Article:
With the summer nearly over (we're sad too) and that back-to-school feeling that pervades the turn of the season, portfolio tastings are in full swing. There isn’t a day we aren’t frantically nosing and spitting wine samples.
In an industry that is seldom prone to innovation, Bibendum’s Not Another Bl**dy Tasting held last Monday at London’s Steel Yard Nightclub, felt fresh like a morning sea breeze.
Just a night out
The timing was the first element that set the tasting apart. The event started when most portfolio tastings end (5.00pm) and ran well into the evening. With pop-up bars spread across the whole venue, the tasting had an unusual ‘night out’ vibe.
‘We really wanted to go back to hosting an event that encapsulated the fun-loving spirit of Bibendum,’ the company's chief executive officer Michael Saunders told Imbibe. ‘Putting on a less formal tasting where customers and producers can enjoy wines, spirits and beers, but also socialise in a relaxed and fun environment seemed like the perfect way to do that.’
The Did Someone say Aperitivo bar served beer, spirits, sherry, saké, vermouth and bubbles, including the tank-method English sparkling wine Fitz. There was also a Pudding Bar, serving all things sweet, and a space for the no and low category.
The wine selection
Wine had two dedicated areas, one with a by-the-glass offer and one featuring a selection of labels whose producers where all present to pour and talk through their creations.
‘Tasting a large number of wines can often be overwhelming’ – yes, it always is – ‘so we really wanted to show a select number of wines that reflect trends and what our customer base is looking for,’ explained Saunders. ‘For this event, we really wanted to show our customers a good mix of wines, at different price points and varying styles.’
Admittedly, the by-the-glass bar stretched the limits of what can be described as such, with top wines bordering £30 ex-VAT. But overall quality was pretty good across all prices levels: the 2018 Tsantali Agioritiko Abaton White (£13.86 – note that it’s not Agiorgitiko) turned out to be a brilliant new addition to the list, while the 2017 Saumur Champigny from Domaine Dubois (£16.80) showed the great value that Loire reds can offer to any wine list.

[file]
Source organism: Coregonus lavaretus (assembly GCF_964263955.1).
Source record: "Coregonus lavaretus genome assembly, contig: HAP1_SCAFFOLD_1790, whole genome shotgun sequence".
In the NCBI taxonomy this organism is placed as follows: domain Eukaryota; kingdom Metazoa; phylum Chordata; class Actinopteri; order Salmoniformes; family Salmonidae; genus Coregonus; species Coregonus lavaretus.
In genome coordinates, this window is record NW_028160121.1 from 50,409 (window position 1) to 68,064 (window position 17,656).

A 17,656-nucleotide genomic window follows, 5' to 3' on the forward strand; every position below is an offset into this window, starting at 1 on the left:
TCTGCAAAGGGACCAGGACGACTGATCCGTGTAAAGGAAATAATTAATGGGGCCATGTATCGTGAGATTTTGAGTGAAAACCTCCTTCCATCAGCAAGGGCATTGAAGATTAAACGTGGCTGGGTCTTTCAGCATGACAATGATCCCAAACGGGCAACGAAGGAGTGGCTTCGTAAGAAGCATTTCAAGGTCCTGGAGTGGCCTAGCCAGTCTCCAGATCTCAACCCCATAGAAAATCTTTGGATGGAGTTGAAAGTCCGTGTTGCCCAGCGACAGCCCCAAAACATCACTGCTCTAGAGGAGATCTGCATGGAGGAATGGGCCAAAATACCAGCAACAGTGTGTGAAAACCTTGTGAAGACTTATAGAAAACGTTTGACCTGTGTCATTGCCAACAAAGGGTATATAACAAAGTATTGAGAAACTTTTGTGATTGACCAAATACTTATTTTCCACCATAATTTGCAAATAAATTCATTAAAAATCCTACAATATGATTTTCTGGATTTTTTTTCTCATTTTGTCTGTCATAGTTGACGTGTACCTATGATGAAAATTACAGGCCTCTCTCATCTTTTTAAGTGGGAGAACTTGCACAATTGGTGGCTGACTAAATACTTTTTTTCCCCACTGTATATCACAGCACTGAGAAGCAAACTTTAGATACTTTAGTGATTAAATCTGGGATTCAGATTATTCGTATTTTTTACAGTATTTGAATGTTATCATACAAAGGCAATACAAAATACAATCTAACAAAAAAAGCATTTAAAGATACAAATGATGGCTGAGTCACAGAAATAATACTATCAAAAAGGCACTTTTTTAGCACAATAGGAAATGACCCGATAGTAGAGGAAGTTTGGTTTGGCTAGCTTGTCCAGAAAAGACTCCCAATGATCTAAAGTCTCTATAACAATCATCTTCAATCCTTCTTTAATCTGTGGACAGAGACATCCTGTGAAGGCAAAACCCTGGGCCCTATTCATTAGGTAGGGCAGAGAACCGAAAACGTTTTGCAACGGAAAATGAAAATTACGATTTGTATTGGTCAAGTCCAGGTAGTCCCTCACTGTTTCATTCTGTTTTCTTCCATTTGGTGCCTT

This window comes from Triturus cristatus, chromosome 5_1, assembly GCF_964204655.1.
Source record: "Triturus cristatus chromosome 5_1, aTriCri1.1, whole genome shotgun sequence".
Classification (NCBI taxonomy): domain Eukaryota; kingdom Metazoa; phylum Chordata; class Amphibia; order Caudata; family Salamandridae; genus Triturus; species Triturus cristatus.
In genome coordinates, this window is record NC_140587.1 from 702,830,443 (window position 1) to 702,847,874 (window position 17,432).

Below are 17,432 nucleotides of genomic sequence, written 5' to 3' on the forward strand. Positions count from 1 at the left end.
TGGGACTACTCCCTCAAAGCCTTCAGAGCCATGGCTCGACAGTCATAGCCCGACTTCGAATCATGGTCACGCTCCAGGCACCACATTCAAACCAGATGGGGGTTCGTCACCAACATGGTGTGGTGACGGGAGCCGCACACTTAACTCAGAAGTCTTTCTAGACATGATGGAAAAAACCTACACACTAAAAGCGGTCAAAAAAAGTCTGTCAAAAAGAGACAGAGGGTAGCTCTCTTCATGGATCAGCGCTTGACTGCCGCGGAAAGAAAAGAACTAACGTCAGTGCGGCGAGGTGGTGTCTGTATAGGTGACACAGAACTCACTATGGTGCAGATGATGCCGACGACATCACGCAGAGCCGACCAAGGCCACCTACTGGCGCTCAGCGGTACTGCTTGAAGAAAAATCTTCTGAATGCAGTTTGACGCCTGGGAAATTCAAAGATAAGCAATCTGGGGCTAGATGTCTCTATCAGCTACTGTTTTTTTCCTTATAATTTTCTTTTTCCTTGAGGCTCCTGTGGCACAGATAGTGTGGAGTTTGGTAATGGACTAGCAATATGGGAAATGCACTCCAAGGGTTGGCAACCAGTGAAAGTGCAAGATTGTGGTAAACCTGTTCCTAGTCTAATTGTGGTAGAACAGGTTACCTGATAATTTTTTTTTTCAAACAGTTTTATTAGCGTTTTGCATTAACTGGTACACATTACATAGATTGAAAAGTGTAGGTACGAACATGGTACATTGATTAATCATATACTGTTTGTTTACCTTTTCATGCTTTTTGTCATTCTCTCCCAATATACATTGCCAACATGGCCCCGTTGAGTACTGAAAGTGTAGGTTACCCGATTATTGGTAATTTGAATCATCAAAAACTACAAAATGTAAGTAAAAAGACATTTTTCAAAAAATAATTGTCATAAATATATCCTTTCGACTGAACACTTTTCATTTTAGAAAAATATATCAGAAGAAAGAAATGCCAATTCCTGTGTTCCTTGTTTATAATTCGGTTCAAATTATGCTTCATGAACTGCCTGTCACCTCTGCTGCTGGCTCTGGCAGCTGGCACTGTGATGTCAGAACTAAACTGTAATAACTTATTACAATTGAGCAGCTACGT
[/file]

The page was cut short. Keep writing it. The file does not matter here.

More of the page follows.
The selection of producers in the larger Crushed Grapes not Dreams section of the tasting was limited yet wide-ranging enough to feature a wide array of styles and countries, giving the attendees a clear idea of what to expect from the rest of the portfolio.
The 2017 Askos Verdeca from Puglia’s Fattoria Li Veli was gutsy and indulgent, while Weil’s 2017 Kiedrich Grafenberg Riesling Trocken GG was mineral and restrained.
There was room for some wacky stuff too, like the 2018 Tres Miradas, a dry Pedro Ximénez from Montilla-Moriles’ Bodegas Alvear. Some skin contact gives the wine a touch of tannin while the formation of flor during maturation lends the nose some fino-like acetaldehydes notes.
As for the reds, the 2016 Creation Pinot Noir Reserve really stood out for its excellent tannic structure while the 10yo Tawny Port from Quinta do Vallado was as bewitching as expected.
Nowhere were the attendees left on their own, with staff and producers always available to talk extensively over the pours.
‘Wine, and the hospitality industry more generally, is all about personality and storytelling,’ explained Saunders. ‘With producers behind and around the tables, customers were able to really immerse themselves in the stories behind the wines, spirits and beers.’
As people’s drinking becomes more and more experiential, and a wine’s story more and more significant when it comes to standing out on a list, this social element of the tasting really made Not Another Bl**dy a winning event.